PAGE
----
Catalan separatists face reality check after Puigdemont detained

Protestors holding cardboard masks with the face of former Catalan leader Carles Puigdemont during a march in Tarragona, Catalonia, on March 25, 2018.
Protestors holding cardboard masks with the face of former Catalan leader Carles Puigdemont during a march in Tarragona, Catalonia, on March 25, 2018.PHOTO: EPA-EFE

MADRID (BLOOMBERG) - Carles Puigdemont's removal from Catalonia's political scene to a German jail forces the separatist movement to take a decision: keep bickering on the way ahead, or set aside differences and form a regional government.

The former Catalan president's detention in Germany on Sunday (March 25) was hailed by anti-separatist forces as a decisive blow against the push for Catalan independence.

In a boost for Spanish Prime Minister Mariano Rajoy, Puigdemont now exits the political stage, at least for now, and is unable to influence events in Barcelona.

Yet, pending Puigdemont's return to Spain, the risk is his detention acts as the catalyst needed to pressure sparring separatist camps into unity three months after regional elections.

"It's time to build a common front to defend individual and collective rights and liberties," Mr Roger Torrent, the speaker of the Catalan parliament, said on Twitter in response to Puigdemont's arrest.

Spain is struggling to move on from the events of late last year (2017) when the force of separatist sentiment in Catalonia ran into the rock of the central government in Madrid's refusal to allow Puigdemont's attempt to split the region from Spain.

Protests on the streets of Barcelona on Sunday were a reminder the wounds remain far from healed.

"At first sight, it all looks such a mess," said Ms Caroline Gray, lecturer at Aston University in Britain who specialises in nationalist movements. "But the fact is that political life goes on and Catalonia still needs a government."

HIGHWAY ARREST

Puigdemont was held by German highway police on Sunday near the Danish border after attending a weekend event in Finland. He has been living in exile in Brussels since October, when Prime Minister Rajoy used emergency powers to sack the Catalan president and disband his government after his attempt to declare a republic, an act in breach of Spain's constitution.

While Madrid went about restoring Spain's constitutional order in Catalonia, judges began a crackdown that culminated in a Supreme Court judge declaring on Friday that Puigdemont and other separatist leaders would face prosecution for rebellion.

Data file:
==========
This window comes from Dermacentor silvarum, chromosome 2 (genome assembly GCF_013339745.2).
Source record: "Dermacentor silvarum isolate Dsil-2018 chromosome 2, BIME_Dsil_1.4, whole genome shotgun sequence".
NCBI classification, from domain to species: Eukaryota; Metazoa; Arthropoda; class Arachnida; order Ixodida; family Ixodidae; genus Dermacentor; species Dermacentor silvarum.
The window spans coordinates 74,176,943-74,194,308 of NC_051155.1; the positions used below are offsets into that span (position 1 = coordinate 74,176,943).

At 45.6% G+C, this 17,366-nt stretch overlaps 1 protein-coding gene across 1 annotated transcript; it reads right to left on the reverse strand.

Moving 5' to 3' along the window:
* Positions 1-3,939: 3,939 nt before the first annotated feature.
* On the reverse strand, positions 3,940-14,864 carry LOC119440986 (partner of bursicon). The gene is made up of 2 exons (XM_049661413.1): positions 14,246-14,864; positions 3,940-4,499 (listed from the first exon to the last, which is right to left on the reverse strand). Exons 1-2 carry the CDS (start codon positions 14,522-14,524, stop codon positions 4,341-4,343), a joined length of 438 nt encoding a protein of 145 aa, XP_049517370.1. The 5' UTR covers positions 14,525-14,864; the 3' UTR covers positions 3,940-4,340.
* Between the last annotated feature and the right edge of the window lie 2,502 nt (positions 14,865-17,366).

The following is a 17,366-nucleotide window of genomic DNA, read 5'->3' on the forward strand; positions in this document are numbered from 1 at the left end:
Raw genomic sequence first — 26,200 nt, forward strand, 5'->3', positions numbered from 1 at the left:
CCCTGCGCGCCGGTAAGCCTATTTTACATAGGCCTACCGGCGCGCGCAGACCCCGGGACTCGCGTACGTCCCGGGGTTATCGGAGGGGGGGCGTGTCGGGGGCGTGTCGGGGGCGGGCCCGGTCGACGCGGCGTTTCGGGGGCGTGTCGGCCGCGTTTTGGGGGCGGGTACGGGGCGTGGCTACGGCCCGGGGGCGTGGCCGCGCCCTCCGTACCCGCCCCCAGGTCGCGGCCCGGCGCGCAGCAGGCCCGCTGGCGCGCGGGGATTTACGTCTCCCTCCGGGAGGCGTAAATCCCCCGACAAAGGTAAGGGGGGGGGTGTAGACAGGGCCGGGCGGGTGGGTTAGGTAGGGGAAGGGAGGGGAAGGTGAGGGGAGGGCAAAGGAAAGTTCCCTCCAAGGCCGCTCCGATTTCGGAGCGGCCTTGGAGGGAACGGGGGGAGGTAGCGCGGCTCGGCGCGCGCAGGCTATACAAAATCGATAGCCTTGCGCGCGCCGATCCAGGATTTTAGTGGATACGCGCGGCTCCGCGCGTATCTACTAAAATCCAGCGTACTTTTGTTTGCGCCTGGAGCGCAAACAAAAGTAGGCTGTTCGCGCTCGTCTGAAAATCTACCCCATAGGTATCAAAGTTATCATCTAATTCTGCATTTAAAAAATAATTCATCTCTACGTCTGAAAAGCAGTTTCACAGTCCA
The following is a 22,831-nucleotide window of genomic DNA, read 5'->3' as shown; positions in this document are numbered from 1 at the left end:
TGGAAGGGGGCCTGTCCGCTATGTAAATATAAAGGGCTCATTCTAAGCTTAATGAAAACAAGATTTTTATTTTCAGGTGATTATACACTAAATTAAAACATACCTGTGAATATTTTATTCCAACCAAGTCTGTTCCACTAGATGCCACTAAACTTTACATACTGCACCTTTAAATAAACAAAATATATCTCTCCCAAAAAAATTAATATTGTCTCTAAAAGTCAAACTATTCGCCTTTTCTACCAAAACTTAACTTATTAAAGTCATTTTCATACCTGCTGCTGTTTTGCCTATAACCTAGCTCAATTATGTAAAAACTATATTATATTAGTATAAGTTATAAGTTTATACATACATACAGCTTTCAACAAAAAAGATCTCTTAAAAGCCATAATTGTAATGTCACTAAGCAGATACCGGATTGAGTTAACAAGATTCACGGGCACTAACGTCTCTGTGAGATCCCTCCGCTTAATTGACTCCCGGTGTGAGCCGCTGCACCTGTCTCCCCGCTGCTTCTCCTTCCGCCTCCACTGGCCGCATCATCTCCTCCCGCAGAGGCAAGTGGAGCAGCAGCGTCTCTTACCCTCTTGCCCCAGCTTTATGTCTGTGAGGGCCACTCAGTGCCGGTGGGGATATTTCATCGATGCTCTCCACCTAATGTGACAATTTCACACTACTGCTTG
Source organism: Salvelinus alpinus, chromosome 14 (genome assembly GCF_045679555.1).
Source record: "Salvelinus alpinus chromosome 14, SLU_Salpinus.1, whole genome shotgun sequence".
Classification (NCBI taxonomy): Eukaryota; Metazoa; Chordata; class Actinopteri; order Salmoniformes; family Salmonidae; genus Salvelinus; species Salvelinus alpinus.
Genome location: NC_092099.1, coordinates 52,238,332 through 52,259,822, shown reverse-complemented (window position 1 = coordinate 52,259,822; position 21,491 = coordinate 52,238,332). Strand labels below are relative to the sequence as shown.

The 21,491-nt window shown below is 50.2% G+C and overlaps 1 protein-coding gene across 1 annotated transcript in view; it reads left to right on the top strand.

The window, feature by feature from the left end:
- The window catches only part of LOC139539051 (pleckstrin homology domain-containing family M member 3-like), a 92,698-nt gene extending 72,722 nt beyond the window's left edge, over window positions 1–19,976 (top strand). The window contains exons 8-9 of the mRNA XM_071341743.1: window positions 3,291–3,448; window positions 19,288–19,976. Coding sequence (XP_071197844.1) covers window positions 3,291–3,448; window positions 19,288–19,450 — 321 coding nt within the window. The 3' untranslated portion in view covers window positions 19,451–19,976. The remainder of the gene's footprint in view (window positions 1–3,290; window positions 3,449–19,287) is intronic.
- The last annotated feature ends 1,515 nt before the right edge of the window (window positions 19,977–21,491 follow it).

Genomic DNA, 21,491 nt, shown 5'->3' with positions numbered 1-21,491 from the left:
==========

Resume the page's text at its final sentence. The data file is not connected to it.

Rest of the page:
It was another blow to the secessionist campaign that has been in limbo since separatist parties emerged with a narrow majority in December's regional elections. With Puigdemont in self-exile and other leaders abroad or in jail, they have so far failed to form a government.

An attempt to elect as president Jordi Turull, the spokesman of Puigdemont's former government, failed last week when the radical separatist party CUP abstained from voting for him. Turull was himself jailed on remand on Friday, forcing the Catalan parliament to abandon a second attempt to hold a vote to make him president.

Attention will now focus on how Catalan and Spanish political forces respond to Puigdemont's detention, said Ms Gray. One outcome could be the CUP deputies being forced to rethink their decision to abstain. Eyes will also be on the Catalunya en Comu platform linked to the anti-austerity party Podemos to see if they might support efforts to elect a government, she said.

'BIG HIT'

Puigdemont's detention is a "big hit" for the separatist movement because he has been central to its narrative in recent months, said political science professor Pablo Simon at Carlos III University in Madrid. Even so, it may also help to focus their energies on ensuring a new government is formed, he said.

To be sure, not everyone is convinced that Puigdemont's detention changes things much.

"In the short term, it will lead to calls for the separatist movement to be more united," said Mr Antonio Barroso, a political risk analyst at Teneo Intelligence in London. "In the end though, the internal divisions are there and I don't think they're going to disappear."

Catalonia's deadlocked politics have implications across the Spanish political spectrum. The tough legal crackdown on separatism sits badly with the Basque nationalists whose votes PM Rajoy's minority government needs to pass a budget and other important legislation. That friction may mean that a regional government in Catalonia ultimately helps Mr Rajoy's case with the Basques.

The Catalan crisis has, meanwhile, helped Ciudadanos, the pro-Spain force that won the most votes of any party in the regional elections, vault over Mr Rajoy's People's Party to take the lead in national opinion polls. Its leader Albert Rivera celebrated Puigdemont's detention on Sunday in a tweet that said "the flight of the coup-monger is finished".